Among his other distinctions, Walter Wellesley ''Red'' Smith was the only sportswriter to be praised by a Nobel prize-winner in the pages of a novel. During the course of ''Across the River and Into the Trees,'' Ernest Hemingway expressed his admiration through an alter ego, Richard Cantwell, Colonel, United States Army. The final sentence in Chapter 15 runs thus: ''He was reading Red Smith, and he liked him very much.''
The judgment holds up 32 years later as one of the sounder moments in a rather erratic book.
Red himself had a pride in his craft but a skeptical sense of his trade. ''The question of what to do with old newspaper columns,'' he once wrote, ''isn't quite the same as how to dispose of used razor blades, but the difference is negligible.''
Nobody, including Red, could have known how many columns he turned out during his nearly half a century of sports writing in St. Louis, Philadelphia, and New York. On Jan. 11, in what proved to be his last column, he announced to New York Times readers that he was cutting down from four columns a week to three, recalling that in the beginning he had put forth seven a week. ''I loved it!'' he wrote, and remarked wistfully of his shrinking quota: ''We shall have to wait and see whether the quality improves.''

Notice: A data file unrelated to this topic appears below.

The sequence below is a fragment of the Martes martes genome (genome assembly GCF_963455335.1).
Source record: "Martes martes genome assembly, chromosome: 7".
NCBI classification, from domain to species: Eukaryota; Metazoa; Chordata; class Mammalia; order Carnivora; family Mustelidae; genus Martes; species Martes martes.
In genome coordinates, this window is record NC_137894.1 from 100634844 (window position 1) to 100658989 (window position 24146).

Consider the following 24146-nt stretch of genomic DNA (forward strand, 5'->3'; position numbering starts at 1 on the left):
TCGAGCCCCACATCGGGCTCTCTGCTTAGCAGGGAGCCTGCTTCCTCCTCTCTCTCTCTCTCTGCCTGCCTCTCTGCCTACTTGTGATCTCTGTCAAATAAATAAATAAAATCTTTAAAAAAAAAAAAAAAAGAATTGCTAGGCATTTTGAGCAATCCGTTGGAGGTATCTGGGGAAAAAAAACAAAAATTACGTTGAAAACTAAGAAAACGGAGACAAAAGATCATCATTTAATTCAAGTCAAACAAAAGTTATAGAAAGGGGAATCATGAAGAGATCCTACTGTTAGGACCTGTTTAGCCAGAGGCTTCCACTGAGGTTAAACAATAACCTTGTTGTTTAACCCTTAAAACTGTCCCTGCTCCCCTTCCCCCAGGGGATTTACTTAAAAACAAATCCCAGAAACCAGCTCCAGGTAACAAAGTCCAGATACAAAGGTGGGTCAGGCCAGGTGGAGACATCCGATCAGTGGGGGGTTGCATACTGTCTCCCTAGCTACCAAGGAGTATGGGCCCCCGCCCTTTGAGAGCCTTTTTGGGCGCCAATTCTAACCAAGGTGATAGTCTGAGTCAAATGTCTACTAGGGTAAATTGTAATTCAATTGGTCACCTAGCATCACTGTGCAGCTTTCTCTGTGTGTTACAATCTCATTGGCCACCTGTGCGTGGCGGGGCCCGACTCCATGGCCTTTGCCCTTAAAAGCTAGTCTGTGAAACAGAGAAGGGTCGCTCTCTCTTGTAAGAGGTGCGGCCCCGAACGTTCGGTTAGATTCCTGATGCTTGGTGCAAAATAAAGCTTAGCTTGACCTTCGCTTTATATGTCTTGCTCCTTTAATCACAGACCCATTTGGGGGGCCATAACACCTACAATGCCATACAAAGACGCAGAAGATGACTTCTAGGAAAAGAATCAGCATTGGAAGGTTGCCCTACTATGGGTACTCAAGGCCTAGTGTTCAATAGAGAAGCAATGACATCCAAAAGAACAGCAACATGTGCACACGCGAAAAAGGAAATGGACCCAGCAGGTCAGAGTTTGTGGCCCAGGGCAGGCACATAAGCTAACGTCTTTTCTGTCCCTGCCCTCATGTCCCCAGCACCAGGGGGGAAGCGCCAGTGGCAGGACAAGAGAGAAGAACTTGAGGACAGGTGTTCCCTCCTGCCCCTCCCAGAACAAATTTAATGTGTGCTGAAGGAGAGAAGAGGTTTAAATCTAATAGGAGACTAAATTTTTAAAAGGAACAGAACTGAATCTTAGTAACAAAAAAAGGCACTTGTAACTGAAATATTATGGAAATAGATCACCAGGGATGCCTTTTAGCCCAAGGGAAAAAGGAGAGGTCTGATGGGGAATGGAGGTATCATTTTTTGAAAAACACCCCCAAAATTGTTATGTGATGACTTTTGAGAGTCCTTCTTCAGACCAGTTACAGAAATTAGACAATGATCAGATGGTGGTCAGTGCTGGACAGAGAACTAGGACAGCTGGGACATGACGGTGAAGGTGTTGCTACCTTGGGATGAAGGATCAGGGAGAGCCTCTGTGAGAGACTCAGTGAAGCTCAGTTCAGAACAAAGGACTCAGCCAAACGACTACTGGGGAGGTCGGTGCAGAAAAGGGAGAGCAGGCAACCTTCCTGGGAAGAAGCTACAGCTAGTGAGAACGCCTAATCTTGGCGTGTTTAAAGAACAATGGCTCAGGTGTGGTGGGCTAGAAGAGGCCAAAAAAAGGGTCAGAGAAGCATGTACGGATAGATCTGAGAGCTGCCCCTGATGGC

Any suspense on the question belonged to Red, not his readers. The quality was always there. Red reported the facts with casually thorough scholarship, but that was not the object. His form was really the short story. He wrote brilliant opening sentences that established character, plot, and a point of view that extended well beyond sports. Here is how he began a column on Buck Leonard, a black superstar whose career ended before baseball integrated: ''Wearing a store suit, horn-rimmed glasses, and a smile that could light up Yankee Stadium, a sunny gentleman of 64 revisited his past yesterday and recalled what it was like to be the black Lou Gehrig on a food allowance of 60 cents a day.''